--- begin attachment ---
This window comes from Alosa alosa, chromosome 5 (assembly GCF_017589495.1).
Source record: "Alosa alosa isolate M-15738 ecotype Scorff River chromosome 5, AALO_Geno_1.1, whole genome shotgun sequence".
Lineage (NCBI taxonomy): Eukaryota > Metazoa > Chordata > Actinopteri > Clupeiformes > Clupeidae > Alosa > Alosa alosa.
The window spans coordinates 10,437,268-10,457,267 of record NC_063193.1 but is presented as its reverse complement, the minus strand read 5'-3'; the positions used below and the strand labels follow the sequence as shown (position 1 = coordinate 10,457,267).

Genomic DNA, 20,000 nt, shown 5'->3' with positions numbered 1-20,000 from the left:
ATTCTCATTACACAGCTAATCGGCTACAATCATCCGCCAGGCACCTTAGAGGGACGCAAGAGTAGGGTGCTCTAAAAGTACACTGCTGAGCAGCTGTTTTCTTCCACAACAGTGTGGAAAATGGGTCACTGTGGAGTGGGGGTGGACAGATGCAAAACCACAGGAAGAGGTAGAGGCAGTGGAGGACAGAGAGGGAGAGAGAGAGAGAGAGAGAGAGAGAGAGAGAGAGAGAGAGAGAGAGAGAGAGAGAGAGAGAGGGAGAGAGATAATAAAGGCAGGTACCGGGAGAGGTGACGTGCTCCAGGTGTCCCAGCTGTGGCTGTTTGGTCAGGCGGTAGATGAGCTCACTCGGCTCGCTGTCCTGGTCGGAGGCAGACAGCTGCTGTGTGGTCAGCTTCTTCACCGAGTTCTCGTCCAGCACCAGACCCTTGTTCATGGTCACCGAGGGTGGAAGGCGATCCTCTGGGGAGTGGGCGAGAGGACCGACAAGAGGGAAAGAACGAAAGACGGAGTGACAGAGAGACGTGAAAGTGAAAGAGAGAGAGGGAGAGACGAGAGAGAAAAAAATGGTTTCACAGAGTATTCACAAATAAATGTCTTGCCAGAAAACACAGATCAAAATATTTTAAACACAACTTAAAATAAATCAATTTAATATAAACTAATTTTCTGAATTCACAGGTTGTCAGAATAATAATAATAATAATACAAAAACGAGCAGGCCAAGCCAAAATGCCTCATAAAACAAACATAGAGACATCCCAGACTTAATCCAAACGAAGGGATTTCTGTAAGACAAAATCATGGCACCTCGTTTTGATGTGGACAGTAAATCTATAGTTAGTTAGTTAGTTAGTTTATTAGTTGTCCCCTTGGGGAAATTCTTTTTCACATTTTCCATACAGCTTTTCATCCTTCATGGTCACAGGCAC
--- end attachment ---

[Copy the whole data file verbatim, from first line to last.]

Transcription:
This window comes from Alosa alosa, chromosome 5 (assembly GCF_017589495.1).
Source record: "Alosa alosa isolate M-15738 ecotype Scorff River chromosome 5, AALO_Geno_1.1, whole genome shotgun sequence".
Lineage (NCBI taxonomy): Eukaryota > Metazoa > Chordata > Actinopteri > Clupeiformes > Clupeidae > Alosa > Alosa alosa.
The window spans coordinates 10,437,268-10,457,267 of record NC_063193.1 but is presented as its reverse complement, the minus strand read 5'-3'; the positions used below and the strand labels follow the sequence as shown (position 1 = coordinate 10,457,267).

Genomic DNA, 20,000 nt, shown 5'->3' with positions numbered 1-20,000 from the left:
ATTCTCATTACACAGCTAATCGGCTACAATCATCCGCCAGGCACCTTAGAGGGACGCAAGAGTAGGGTGCTCTAAAAGTACACTGCTGAGCAGCTGTTTTCTTCCACAACAGTGTGGAAAATGGGTCACTGTGGAGTGGGGGTGGACAGATGCAAAACCACAGGAAGAGGTAGAGGCAGTGGAGGACAGAGAGGGAGAGAGAGAGAGAGAGAGAGAGAGAGAGAGAGAGAGAGAGAGAGAGAGAGAGAGAGAGAGAGGGAGAGAGATAATAAAGGCAGGTACCGGGAGAGGTGACGTGCTCCAGGTGTCCCAGCTGTGGCTGTTTGGTCAGGCGGTAGATGAGCTCACTCGGCTCGCTGTCCTGGTCGGAGGCAGACAGCTGCTGTGTGGTCAGCTTCTTCACCGAGTTCTCGTCCAGCACCAGACCCTTGTTCATGGTCACCGAGGGTGGAAGGCGATCCTCTGGGGAGTGGGCGAGAGGACCGACAAGAGGGAAAGAACGAAAGACGGAGTGACAGAGAGACGTGAAAGTGAAAGAGAGAGAGGGAGAGACGAGAGAGAAAAAAATGGTTTCACAGAGTATTCACAAATAAATGTCTTGCCAGAAAACACAGATCAAAATATTTTAAACACAACTTAAAATAAATCAATTTAATATAAACTAATTTTCTGAATTCACAGGTTGTCAGAATAATAATAATAATAATACAAAAACGAGCAGGCCAAGCCAAAATGCCTCATAAAACAAACATAGAGACATCCCAGACTTAATCCAAACGAAGGGATTTCTGTAAGACAAAATCATGGCACCTCGTTTTGATGTGGACAGTAAATCTATAGTTAGTTAGTTAGTTAGTTTATTAGTTGTCCCCTTGGGGAAATTCTTTTTCACATTTTCCATACAGCTTTTCATCCTTCATGGTCACAGGCAC